books in perpetual beta

Finding Perpetual Beta is now in production. This new ebook is part of the continuing journey to understand how individuals and organizations can manage fundamental changes in networked society, business, and education. It is a series of reflections on the themes presented in Seeking Perpetual Beta, published in April 2014. It questions the status quo of how organizations are structured in order to get work done. In addition, there is an expanded Part 2 on personal knowledge mastery (PKM), a foundational discipline for working in the network era and a creative economy.

Here are some highlights, covering the main themes in Part 1: The Network Era.

mazeToday, knowledge-based work is replacing manufacturing and information processing jobs. Robots and software are displacing routine work. Meanwhile, collaborative work is dominating both transactional and production work. The future of valued, human work is in collaboratively addressing complex problems and coming up with creative solutions.

Automation is ending the industrial era. Examples include lawyers replaced by software, bank staff replaced by websites, travel agents replaced by apps, and soon drivers will be replaced by robots. Workplaces are finding themselves at a break-point between the industrial era and the network era, with industrial era systems and structures unable to adapt to a world of mostly non-standardized, non-repeatable work processes.

A new model for work is required. Hierarchies, simple branching networks, are obsolete. They work well when information flows mostly in one direction: down. Hierarchies are good for command and control. They are handy to get things done in small groups. But hierarchies are rather useless to create, innovate, or change.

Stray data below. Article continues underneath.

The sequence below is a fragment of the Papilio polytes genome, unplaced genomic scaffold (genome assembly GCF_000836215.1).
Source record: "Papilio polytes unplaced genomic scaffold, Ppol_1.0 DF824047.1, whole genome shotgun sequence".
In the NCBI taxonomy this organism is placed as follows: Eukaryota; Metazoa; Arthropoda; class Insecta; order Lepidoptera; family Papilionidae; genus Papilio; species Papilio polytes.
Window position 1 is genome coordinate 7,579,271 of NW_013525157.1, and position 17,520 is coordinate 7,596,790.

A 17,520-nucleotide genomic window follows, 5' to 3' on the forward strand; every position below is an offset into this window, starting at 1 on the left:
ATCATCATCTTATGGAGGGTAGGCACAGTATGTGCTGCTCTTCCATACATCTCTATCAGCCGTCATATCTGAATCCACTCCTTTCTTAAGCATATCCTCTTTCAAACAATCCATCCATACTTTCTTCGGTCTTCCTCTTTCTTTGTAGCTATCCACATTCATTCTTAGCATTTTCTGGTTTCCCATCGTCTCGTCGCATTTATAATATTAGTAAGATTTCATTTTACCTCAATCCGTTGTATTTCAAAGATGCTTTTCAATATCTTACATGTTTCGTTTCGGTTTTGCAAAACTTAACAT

We are at the beginning of a management revolution, similar to the one that created modern business schools and their scientific methods. There are many examples today of companies testing out new management models such as the social enterprise, democracy in the workplace, self-organizing work teams, and networked free-agents. While there are no clear answers, it is fairly certain that standing still will lead to failure. Giving up control is the great challenge for management.

Another challenge for organizations is getting people to realize that what they know has diminishing value. How to solve problems together is becoming the real business imperative. Sharing and using knowledge is where business value lies. With computer systems that can handle more and more of our known knowledge, the network era worker has to move to the complex and chaotic edge of the organization to do the valued work of exception handling.

We are seeing growing complexity both inside and outside the enterprise. In this complex and connected world we cannot predict outcomes, but we can engage our environments and markets and then learn by doing. This makes constant learning a critical business skill. It requires do-it-yourself learning as well as social learning skills.

A networked enterprise needs to be organized more like the Internet, and less like a tightly controlled machine. While hierarchies are practical to get work done, they should not be the overarching structure for the organization. There is still a need for responsibility and accountability, but authority has to be distributed to deal with complex problems.

Part 2: Personal Knowledge Mastery:

  • The Seek > Sense > Share Framework
  • PKM Tips
  • PKM and the Future of Work

I am starting to plan for the third ebook in this series. My intention is that it will be based on a series of interviews to understand what people are doing differently this past decade, such as working in non-hierarchical organizations, or how they are practicing some form of PKM. Interest in these themes is growing. For example, students in a US education doctoral program will be using these ebooks for one of their modules. A community of practice of Canadian training managers will also incorporate these books into their 2015 professional discussions. Many people are seeking, and hopefully finding, perpetual Beta.

2 Responses to “books in perpetual beta”

  1. Niels Pflaeging

    I love the book Finding Perpetual Beta: It is more of a thoughtful treatise than a how-to manual. Readers will find it delivers sharp insights and a large amount of pristine mental models.


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